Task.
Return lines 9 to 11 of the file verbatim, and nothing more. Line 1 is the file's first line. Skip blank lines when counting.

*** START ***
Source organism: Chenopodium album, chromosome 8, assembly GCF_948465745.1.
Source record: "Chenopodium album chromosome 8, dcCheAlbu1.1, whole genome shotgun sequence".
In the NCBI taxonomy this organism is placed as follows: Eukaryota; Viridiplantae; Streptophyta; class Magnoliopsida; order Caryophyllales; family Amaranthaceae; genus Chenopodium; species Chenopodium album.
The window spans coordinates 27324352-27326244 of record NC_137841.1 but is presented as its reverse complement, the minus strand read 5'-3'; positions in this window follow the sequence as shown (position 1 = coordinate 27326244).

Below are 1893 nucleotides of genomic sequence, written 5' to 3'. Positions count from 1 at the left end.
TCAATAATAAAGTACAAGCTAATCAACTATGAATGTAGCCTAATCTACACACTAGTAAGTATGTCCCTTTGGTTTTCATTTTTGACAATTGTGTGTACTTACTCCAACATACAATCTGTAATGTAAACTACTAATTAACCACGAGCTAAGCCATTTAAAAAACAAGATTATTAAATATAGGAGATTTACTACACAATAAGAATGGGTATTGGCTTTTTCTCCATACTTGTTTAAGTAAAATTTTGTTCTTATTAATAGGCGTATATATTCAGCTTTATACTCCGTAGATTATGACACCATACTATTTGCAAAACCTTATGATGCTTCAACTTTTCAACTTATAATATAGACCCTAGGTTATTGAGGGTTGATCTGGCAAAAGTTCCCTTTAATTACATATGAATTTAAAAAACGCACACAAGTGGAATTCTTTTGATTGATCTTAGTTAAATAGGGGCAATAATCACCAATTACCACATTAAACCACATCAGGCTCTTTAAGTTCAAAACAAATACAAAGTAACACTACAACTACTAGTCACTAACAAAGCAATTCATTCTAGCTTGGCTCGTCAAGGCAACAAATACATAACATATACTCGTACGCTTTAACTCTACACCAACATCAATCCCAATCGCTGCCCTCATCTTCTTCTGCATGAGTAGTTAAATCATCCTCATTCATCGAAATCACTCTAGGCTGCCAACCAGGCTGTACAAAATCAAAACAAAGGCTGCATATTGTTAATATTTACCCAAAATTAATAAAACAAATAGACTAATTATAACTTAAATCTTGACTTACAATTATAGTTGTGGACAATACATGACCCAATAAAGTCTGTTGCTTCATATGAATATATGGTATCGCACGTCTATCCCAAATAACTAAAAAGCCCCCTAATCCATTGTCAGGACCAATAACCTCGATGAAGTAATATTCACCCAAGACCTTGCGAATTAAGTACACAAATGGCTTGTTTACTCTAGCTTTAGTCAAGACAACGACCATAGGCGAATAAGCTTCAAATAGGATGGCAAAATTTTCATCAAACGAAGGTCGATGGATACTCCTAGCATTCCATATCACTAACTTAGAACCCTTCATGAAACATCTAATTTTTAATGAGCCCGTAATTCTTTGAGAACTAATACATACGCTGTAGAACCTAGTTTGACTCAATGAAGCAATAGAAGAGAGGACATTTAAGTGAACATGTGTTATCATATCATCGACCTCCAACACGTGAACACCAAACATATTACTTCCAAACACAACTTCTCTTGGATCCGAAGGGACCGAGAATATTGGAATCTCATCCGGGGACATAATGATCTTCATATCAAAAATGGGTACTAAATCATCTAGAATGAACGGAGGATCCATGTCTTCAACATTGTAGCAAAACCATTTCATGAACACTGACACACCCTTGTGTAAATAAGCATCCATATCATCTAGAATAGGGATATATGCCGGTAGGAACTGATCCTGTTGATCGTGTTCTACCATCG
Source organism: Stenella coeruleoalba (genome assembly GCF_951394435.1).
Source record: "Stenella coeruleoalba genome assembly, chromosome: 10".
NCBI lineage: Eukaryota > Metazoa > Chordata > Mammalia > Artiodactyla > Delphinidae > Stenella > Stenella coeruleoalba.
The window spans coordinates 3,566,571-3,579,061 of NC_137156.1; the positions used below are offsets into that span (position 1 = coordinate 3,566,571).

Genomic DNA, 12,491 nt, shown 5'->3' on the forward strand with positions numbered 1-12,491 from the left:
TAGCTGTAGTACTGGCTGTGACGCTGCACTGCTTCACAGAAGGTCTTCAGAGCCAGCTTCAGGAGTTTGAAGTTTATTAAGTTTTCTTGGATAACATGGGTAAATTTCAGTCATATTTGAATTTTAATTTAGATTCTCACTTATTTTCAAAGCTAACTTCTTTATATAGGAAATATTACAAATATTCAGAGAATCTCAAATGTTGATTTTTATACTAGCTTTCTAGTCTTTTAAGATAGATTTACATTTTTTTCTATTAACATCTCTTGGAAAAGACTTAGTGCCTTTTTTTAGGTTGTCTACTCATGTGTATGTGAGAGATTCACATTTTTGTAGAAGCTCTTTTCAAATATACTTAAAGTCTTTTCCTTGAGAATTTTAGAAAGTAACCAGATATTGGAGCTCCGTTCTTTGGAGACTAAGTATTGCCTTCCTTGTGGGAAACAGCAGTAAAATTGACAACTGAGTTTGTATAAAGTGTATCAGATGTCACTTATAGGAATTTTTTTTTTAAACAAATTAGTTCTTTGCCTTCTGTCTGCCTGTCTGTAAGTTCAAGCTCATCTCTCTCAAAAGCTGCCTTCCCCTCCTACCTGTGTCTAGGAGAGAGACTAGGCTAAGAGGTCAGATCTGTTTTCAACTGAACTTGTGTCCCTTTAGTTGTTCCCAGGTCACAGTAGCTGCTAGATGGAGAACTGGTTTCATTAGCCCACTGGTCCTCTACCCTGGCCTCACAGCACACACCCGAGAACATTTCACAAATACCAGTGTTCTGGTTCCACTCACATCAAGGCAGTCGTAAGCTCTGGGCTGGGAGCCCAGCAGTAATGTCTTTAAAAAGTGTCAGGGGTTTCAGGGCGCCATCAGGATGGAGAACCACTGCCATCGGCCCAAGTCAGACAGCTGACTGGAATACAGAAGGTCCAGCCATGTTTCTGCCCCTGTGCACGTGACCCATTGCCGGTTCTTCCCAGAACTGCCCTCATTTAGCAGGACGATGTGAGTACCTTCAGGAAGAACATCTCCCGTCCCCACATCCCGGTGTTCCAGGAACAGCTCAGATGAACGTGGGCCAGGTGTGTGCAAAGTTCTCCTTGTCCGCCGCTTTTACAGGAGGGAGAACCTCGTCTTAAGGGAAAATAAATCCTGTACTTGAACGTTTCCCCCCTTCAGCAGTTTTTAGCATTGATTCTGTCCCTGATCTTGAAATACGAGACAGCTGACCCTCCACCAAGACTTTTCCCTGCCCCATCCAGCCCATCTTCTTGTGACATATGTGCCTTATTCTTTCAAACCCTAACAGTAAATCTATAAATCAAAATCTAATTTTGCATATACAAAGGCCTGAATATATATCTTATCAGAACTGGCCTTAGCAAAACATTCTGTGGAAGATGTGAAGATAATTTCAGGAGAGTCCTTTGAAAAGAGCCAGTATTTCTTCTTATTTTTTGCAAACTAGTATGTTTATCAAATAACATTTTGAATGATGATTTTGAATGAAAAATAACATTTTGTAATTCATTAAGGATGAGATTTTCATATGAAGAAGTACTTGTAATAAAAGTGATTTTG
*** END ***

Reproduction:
NCBI lineage: Eukaryota > Metazoa > Chordata > Mammalia > Artiodactyla > Delphinidae > Stenella > Stenella coeruleoalba.
The window spans coordinates 3,566,571-3,579,061 of NC_137156.1; the positions used below are offsets into that span (position 1 = coordinate 3,566,571).

Genomic DNA, 12,491 nt, shown 5'->3' on the forward strand with positions numbered 1-12,491 from the left: